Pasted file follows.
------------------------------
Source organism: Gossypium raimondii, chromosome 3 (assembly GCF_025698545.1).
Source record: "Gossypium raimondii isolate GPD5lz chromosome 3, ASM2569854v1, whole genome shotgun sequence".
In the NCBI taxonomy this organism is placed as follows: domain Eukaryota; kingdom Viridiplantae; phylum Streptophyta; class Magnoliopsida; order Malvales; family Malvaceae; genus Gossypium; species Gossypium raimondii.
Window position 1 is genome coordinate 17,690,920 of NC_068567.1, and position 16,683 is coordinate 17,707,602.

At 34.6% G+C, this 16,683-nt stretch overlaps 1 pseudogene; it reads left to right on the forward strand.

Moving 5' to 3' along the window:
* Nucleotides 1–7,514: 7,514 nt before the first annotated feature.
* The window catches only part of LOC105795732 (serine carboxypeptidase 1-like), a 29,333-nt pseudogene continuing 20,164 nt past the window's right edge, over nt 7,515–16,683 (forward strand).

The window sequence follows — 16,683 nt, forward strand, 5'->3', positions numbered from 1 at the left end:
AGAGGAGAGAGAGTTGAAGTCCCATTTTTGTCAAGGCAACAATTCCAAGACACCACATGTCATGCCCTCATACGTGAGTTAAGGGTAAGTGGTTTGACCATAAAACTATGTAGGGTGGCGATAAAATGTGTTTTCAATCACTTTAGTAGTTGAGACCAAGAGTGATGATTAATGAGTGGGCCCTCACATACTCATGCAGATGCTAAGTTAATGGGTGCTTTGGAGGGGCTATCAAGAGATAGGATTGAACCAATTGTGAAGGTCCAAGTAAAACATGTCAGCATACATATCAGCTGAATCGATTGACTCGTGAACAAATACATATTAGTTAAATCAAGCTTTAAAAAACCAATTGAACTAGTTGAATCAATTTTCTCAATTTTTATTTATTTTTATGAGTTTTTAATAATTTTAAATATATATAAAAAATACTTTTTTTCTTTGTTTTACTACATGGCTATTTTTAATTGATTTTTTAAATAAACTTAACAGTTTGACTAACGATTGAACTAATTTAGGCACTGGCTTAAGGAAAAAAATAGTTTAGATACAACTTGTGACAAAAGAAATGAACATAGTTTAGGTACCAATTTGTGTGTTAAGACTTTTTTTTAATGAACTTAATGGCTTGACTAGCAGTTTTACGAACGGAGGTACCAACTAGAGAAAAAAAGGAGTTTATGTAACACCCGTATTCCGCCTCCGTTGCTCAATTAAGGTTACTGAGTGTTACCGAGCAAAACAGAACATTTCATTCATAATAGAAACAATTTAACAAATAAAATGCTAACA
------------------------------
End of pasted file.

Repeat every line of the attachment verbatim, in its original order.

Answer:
Source organism: Gossypium raimondii, chromosome 3 (assembly GCF_025698545.1).
Source record: "Gossypium raimondii isolate GPD5lz chromosome 3, ASM2569854v1, whole genome shotgun sequence".
In the NCBI taxonomy this organism is placed as follows: domain Eukaryota; kingdom Viridiplantae; phylum Streptophyta; class Magnoliopsida; order Malvales; family Malvaceae; genus Gossypium; species Gossypium raimondii.
Window position 1 is genome coordinate 17,690,920 of NC_068567.1, and position 16,683 is coordinate 17,707,602.

At 34.6% G+C, this 16,683-nt stretch overlaps 1 pseudogene; it reads left to right on the forward strand.

Moving 5' to 3' along the window:
* Nucleotides 1–7,514: 7,514 nt before the first annotated feature.
* The window catches only part of LOC105795732 (serine carboxypeptidase 1-like), a 29,333-nt pseudogene continuing 20,164 nt past the window's right edge, over nt 7,515–16,683 (forward strand).

The window sequence follows — 16,683 nt, forward strand, 5'->3', positions numbered from 1 at the left end:
AGAGGAGAGAGAGTTGAAGTCCCATTTTTGTCAAGGCAACAATTCCAAGACACCACATGTCATGCCCTCATACGTGAGTTAAGGGTAAGTGGTTTGACCATAAAACTATGTAGGGTGGCGATAAAATGTGTTTTCAATCACTTTAGTAGTTGAGACCAAGAGTGATGATTAATGAGTGGGCCCTCACATACTCATGCAGATGCTAAGTTAATGGGTGCTTTGGAGGGGCTATCAAGAGATAGGATTGAACCAATTGTGAAGGTCCAAGTAAAACATGTCAGCATACATATCAGCTGAATCGATTGACTCGTGAACAAATACATATTAGTTAAATCAAGCTTTAAAAAACCAATTGAACTAGTTGAATCAATTTTCTCAATTTTTATTTATTTTTATGAGTTTTTAATAATTTTAAATATATATAAAAAATACTTTTTTTCTTTGTTTTACTACATGGCTATTTTTAATTGATTTTTTAAATAAACTTAACAGTTTGACTAACGATTGAACTAATTTAGGCACTGGCTTAAGGAAAAAAATAGTTTAGATACAACTTGTGACAAAAGAAATGAACATAGTTTAGGTACCAATTTGTGTGTTAAGACTTTTTTTTAATGAACTTAATGGCTTGACTAGCAGTTTTACGAACGGAGGTACCAACTAGAGAAAAAAAGGAGTTTATGTAACACCCGTATTCCGCCTCCGTTGCTCAATTAAGGTTACTGAGTGTTACCGAGCAAAACAGAACATTTCATTCATAATAGAAACAATTTAACAAATAAAATGCTAACA